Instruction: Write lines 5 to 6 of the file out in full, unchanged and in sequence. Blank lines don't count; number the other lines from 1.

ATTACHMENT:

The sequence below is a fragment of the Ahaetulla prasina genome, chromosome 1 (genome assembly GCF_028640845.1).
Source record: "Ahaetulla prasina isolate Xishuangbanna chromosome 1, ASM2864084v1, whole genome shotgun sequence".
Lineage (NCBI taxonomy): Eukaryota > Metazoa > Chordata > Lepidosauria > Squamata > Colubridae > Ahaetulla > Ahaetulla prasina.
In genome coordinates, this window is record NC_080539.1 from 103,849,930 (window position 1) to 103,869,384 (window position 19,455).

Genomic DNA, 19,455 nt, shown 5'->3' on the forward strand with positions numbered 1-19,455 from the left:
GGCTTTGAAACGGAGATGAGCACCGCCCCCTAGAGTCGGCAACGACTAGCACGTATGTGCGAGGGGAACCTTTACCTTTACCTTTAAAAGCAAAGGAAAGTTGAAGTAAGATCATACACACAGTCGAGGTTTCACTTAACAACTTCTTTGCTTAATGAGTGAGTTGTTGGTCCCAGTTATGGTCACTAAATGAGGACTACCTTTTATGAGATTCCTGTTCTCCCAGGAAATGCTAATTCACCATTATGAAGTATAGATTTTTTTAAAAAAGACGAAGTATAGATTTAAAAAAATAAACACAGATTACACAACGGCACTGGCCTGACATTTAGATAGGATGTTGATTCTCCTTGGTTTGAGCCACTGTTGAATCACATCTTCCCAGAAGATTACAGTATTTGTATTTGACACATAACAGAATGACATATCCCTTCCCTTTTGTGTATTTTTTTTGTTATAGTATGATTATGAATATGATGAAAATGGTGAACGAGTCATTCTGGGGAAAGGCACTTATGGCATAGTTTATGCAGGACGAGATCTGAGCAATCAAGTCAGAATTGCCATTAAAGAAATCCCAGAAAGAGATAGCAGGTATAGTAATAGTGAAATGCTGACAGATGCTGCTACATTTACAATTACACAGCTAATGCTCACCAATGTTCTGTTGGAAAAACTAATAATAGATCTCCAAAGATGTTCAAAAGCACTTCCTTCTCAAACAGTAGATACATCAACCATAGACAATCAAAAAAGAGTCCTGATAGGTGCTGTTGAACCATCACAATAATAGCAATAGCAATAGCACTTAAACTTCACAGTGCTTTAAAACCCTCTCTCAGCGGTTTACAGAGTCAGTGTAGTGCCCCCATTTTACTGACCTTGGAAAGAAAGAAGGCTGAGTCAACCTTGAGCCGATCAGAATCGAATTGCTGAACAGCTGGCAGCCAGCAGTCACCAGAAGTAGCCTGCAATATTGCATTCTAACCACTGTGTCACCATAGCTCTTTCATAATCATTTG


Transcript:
Genomic DNA, 19,455 nt, shown 5'->3' on the forward strand with positions numbered 1-19,455 from the left:
GGCTTTGAAACGGAGATGAGCACCGCCCCCTAGAGTCGGCAACGACTAGCACGTATGTGCGAGGGGAACCTTTACCTTTACCTTTAAAAGCAAAGGAAAGTTGAAGTAAGATCATACACACAGTCGAGGTTTCACTTAACAACTTCTTTGCTTAATGAGTGAGTTGTTGGTCCCAGTTATGGTCACTAAATGAGGACTACCTTTTATGAGATTCCTGTTCTCCCAGGAAATGCTAATTCACCATTATGAAGTATAGATTTTTTTAAAAAAGACGAAGTATAGATTTAAAAAAATAAACACAGATTACACAACGGCACTGGCCTGACATTTAGATAGGATGTTGATTCTCCTTGGTTTGAGCCACTGTTGAATCACATCTTCCCAGAAGATTACAGTATTTGTATTTGACACATAACAGAATGACATATCCCTTCCCTTTTGTGTATTTTTTTTGTTATAGTATGATTATGAATATGATGAAAATGGTGAACGAGTCATTCTGGGGAAAGGCACTTATGGCATAGTTTATGCAGGACGAGATCTGAGCAATCAAGTCAGAATTGCCATTAAAGAAATCCCAGAAAGAGATAGCAGGTATAGTAATAGTGAAATGCTGACAGATGCTGCTACATTTACAATTACACAGCTAATGCTCACCAATGTTCTGTTGGAAAAACTAATAATAGATCTCCAAAGATGTTCAAAAGCACTTCCTTCTCAAACAGTAGATACATCAACCATAGACAATCAAAAAAGAGTCCTGATAGGTGCTGTTGAACCATCACAATAATAGCAATAGCAATAGCACTTAAACTTCACAGTGCTTTAAAACCCTCTCTCAGCGGTTTACAGAGTCAGTGTAGTGCCCCCATTTTACTGACCTTGGAAAGAAAGAAGGCTGAGTCAACCTTGAGCCGATCAGAATCGAATTGCTGAACAGCTGGCAGCCAGCAGTCACCAGAAGTAGCCTGCAATATTGCATTCTAACCACTGTGTCACCATAGCTCTTTCATAATCATTTG